Wildflowers aren't commonly found in urban spaces, but artist Mona Caron is slowly changing that fact. The San Francisco-based artist creates massive murals of plant life as part of her ongoing WEEDS series. Her newest addition is a 20-story mural of a flower that sprouts from the Jersey City skyline.
Commissioned by the Jersey City Mural Arts Program, the piece depicts a plant that is native to the site called Eutrochium. Caron captures one of these wildflowers in exquisite detail and places it against a stark black background that enhances the red-and-green palette of the plant. In this way, the format of the painting recalls vintage botanical illustrations.
“I’m calling the piece Shauquethqueat’s Eutrochium. It is not actually a weed but a wildflower native to this area,” Caron explains. “It turns out that the common name of this Eutrochium purpureum I painted—Joe Pye Weed—refers to the western name of a Native American healer of the 19th century, who is said to have utilized this plant in phytotherapy. His Mohican name is transcribed as Shauquethqueat.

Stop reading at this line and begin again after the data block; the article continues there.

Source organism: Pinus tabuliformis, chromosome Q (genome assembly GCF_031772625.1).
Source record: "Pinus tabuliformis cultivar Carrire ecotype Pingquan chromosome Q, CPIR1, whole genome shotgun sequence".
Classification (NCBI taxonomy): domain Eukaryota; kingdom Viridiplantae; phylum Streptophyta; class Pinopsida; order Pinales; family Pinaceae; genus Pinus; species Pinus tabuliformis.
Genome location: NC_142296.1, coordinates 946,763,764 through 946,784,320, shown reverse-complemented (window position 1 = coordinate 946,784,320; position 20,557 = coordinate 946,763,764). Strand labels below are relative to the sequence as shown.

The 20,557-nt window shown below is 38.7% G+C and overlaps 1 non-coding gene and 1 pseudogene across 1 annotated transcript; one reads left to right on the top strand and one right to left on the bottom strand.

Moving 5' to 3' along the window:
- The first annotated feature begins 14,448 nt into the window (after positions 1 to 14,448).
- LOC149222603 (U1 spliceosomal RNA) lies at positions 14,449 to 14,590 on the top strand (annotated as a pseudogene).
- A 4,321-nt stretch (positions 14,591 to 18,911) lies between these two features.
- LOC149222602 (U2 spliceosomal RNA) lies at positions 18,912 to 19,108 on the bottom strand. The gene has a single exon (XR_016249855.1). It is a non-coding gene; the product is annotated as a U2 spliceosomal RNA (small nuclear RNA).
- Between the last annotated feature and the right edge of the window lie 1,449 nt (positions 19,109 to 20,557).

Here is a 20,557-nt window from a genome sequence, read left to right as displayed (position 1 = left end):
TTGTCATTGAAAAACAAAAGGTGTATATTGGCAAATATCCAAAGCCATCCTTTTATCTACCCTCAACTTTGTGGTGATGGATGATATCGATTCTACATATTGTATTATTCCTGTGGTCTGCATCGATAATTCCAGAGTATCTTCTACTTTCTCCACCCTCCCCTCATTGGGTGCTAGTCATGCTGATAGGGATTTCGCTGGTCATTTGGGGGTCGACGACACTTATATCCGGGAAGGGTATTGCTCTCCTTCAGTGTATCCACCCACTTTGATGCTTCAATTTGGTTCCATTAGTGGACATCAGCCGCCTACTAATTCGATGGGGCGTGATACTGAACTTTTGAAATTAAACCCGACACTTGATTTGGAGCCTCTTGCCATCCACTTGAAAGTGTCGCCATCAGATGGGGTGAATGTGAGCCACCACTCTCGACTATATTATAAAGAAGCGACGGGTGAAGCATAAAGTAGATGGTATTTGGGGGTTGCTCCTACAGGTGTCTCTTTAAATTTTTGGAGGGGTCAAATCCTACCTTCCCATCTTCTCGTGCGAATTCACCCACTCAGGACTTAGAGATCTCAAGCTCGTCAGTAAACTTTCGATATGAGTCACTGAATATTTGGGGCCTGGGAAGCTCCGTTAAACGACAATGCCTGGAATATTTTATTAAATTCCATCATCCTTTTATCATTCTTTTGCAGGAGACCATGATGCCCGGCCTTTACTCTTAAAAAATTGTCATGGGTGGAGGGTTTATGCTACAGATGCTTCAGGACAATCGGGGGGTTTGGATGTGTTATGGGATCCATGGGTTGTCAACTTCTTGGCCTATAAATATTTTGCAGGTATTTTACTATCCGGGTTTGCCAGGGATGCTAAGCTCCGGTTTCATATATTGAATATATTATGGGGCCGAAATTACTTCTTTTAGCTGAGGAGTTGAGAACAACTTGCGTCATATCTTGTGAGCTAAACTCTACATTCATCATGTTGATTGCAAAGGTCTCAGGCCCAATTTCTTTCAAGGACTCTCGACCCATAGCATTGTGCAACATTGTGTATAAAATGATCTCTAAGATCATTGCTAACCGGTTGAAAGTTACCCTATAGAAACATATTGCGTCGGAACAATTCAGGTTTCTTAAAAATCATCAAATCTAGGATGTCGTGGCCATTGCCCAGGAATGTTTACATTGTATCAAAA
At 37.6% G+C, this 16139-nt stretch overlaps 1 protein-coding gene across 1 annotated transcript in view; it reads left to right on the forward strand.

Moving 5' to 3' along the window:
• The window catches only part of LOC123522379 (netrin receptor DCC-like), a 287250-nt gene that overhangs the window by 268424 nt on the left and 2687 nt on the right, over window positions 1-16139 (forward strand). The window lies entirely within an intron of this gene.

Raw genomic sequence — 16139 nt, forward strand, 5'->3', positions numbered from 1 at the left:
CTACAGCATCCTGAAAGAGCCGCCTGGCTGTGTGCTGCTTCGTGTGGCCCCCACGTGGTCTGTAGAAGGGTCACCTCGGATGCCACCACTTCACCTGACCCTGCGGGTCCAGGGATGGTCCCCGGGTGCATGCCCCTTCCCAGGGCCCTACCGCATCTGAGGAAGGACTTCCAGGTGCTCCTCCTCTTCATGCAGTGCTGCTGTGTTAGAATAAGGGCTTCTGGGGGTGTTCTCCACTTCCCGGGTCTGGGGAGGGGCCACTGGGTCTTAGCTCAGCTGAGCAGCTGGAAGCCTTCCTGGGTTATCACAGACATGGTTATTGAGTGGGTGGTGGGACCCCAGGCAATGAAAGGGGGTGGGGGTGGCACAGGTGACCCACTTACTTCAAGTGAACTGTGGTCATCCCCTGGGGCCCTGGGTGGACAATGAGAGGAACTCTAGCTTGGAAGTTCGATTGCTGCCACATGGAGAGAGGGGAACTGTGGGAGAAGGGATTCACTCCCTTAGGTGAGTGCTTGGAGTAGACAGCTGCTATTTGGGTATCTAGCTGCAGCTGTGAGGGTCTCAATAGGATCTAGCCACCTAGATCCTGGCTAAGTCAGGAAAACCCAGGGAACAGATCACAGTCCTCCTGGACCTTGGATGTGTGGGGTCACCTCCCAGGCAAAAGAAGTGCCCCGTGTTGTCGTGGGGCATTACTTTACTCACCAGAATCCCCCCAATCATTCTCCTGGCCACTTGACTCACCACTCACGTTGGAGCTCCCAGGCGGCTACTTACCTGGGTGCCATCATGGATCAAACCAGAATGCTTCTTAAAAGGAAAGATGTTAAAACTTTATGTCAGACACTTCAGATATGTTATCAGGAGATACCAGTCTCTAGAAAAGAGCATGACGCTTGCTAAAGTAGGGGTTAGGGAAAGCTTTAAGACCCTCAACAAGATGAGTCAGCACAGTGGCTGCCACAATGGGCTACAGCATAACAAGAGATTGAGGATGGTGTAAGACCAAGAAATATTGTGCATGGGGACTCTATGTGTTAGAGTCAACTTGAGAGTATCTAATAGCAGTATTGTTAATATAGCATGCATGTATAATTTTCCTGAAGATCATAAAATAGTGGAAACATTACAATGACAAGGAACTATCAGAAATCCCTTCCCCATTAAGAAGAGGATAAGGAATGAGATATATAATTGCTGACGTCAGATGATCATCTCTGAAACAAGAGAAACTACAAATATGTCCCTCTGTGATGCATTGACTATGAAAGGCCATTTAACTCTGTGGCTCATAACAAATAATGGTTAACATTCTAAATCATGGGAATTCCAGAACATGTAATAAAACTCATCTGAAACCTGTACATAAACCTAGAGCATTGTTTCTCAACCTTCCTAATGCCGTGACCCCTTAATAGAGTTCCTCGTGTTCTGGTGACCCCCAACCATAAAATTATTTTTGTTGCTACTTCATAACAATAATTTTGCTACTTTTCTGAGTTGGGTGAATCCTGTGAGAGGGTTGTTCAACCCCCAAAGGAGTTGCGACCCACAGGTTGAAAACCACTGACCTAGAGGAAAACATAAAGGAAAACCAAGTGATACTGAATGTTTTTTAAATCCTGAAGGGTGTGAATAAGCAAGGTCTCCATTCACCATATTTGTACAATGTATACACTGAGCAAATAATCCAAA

“This anecdote works well with the questions I always like to raise with my WEEDS series, regarding what belongs to the land and what doesn’t, who is invading and what is at home, in addition to thoughts about ways to overcome, to resist, to reconquer what has been lost and damaged through western human intervention.”
You can see the mural in person in Jersey City, and keep up to date with Caron's latest projects by following her on Instagram.
San Francisco-based artist Mona Caron created a massive 20-story mural of a wildflower.
Entitled Eutrochium after the species of plant, the mural can be seen in Jersey City, New Jersey.
Watch this video for another view of the mural:
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